The next three weeks have already been planned for you, complete with a daily chart showing exactly what you'll do and which standards it's aligned to. Just print out the page and hand it to your principal, or keep it on your desk for easy reference. The teacher's guide includes:

  • Daily activity chart
  • Daily Common Core State Standards alignment
  • Daily Oklahoma Academic Standards for ELA alignment
  • Daily writing prompt
  • Potential discussion topics
  • Reflective writing or discussion prompts
I am happy to share my positive experiences with the Social Justice Unit during our online learning practices due to COVID-19. What really resonated with my students was that there were so many options that helped them forget about being sheltered in place and instead reminded them of the larger issues that they will have to recognize and offer solutions as part of our society.

Some of the things that my 7th and 8th grade students (as part of our Montessori practice, we have blended age groups) specifically responded to was the Javon Johnson video "Cuz He's Black." Their perspectives varied as people who had seen or been exposed to similar situations, to students who'd read books that connected to the concept of racism, as well as the students who made political connections. I was surprised at their maturity in making connections and how they felt regarding our government leadership using racial/sexual slurs and getting away with it.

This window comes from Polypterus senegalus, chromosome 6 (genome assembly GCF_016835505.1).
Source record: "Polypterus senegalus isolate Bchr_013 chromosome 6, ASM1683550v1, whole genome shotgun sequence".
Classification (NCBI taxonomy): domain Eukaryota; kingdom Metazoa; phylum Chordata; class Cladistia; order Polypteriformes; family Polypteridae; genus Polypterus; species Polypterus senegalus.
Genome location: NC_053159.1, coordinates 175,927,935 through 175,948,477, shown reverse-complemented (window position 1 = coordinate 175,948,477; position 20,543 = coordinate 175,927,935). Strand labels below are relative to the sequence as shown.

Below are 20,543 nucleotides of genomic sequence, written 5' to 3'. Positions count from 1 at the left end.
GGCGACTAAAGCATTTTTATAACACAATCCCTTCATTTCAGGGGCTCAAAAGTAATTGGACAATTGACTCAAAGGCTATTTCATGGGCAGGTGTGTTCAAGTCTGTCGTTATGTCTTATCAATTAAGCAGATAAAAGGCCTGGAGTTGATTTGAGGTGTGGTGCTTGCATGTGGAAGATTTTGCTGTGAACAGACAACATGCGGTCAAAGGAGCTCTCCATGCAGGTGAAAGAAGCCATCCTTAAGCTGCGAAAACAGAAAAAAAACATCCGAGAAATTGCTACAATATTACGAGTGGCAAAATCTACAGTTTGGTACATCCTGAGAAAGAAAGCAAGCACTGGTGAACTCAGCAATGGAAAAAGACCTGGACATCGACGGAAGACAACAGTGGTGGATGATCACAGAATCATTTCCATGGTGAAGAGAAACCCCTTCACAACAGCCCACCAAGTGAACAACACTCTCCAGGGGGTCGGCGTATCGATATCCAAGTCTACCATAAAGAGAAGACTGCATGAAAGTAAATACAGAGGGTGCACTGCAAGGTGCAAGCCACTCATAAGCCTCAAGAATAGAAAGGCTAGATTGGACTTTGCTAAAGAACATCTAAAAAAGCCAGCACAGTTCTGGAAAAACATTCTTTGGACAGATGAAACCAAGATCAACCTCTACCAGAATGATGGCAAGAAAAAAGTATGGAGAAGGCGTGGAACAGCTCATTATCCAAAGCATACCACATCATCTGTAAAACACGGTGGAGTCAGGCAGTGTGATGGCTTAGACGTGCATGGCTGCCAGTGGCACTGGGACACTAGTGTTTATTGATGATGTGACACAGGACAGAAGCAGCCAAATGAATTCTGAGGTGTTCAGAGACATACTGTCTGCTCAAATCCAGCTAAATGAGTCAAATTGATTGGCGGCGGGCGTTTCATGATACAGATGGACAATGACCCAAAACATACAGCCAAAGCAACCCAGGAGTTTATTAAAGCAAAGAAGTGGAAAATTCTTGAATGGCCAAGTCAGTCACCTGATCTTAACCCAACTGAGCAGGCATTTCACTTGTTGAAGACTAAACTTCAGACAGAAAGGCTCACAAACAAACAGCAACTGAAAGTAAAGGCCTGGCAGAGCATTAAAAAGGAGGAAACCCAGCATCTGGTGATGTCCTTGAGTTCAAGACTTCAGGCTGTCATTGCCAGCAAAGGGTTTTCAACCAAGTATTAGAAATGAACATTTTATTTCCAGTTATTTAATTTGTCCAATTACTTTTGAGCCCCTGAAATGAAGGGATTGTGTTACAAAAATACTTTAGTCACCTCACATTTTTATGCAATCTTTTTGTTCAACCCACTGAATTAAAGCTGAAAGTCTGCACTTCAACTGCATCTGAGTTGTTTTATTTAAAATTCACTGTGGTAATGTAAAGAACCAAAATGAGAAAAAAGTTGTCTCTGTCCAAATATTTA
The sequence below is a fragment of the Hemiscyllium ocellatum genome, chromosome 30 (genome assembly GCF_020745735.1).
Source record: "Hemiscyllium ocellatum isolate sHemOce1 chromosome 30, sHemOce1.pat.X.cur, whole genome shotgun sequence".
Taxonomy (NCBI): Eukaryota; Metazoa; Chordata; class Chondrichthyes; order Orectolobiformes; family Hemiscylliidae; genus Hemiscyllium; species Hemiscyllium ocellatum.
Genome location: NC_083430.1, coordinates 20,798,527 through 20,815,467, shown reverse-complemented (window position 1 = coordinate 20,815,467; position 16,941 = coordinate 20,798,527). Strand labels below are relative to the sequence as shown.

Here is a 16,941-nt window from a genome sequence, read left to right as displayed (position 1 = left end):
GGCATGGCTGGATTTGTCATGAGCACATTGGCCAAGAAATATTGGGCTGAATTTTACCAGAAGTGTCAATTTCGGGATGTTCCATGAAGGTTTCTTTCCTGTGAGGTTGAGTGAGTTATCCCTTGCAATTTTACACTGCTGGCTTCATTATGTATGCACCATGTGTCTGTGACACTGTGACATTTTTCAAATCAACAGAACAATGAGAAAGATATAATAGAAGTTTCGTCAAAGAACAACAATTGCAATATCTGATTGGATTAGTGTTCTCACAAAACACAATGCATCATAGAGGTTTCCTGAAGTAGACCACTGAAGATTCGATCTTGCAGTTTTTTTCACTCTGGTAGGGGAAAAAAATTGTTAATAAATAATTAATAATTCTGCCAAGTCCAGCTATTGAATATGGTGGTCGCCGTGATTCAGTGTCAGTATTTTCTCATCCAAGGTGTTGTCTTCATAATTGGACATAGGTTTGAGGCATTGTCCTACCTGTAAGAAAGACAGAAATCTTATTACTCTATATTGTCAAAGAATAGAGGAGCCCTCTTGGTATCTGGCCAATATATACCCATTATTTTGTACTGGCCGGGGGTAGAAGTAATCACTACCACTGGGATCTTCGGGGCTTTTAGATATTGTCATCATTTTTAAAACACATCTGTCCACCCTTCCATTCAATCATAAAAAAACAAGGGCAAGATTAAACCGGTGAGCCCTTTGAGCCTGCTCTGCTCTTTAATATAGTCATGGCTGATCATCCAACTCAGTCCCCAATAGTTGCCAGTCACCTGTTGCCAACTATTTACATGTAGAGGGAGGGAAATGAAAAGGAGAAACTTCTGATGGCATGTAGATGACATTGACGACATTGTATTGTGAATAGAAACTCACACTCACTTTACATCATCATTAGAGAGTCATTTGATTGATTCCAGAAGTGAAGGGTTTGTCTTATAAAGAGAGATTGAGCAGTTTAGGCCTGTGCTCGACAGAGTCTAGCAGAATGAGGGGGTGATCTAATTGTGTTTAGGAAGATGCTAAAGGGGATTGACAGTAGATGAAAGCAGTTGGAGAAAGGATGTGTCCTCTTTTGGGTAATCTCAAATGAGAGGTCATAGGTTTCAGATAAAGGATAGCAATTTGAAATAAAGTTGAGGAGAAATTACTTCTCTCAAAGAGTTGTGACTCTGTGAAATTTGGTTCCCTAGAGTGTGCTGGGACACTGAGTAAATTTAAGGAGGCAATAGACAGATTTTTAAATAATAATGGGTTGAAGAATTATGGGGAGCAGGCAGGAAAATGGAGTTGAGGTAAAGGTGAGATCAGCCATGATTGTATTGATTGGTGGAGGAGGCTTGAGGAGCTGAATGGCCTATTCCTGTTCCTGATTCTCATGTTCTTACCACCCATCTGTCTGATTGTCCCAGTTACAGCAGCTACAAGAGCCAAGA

The students also related to the essay by Jordan Womack, “If you think racism doesn’t exist.” I think they were shocked by the reality of Jordan’s experiences as well as the experiences of some of their classmates. My students responded with such compassion and a sense of duty to ensure that discrimination due to any factor needed to be stopped. Most of my feedback to them reminded them that they were our agents of change and that they truly are our future.

Last, but not least, the videos by Black Eyed Peas, “Where's the Love?” seemed to make them think about our society at the present time, as well as its past and the future.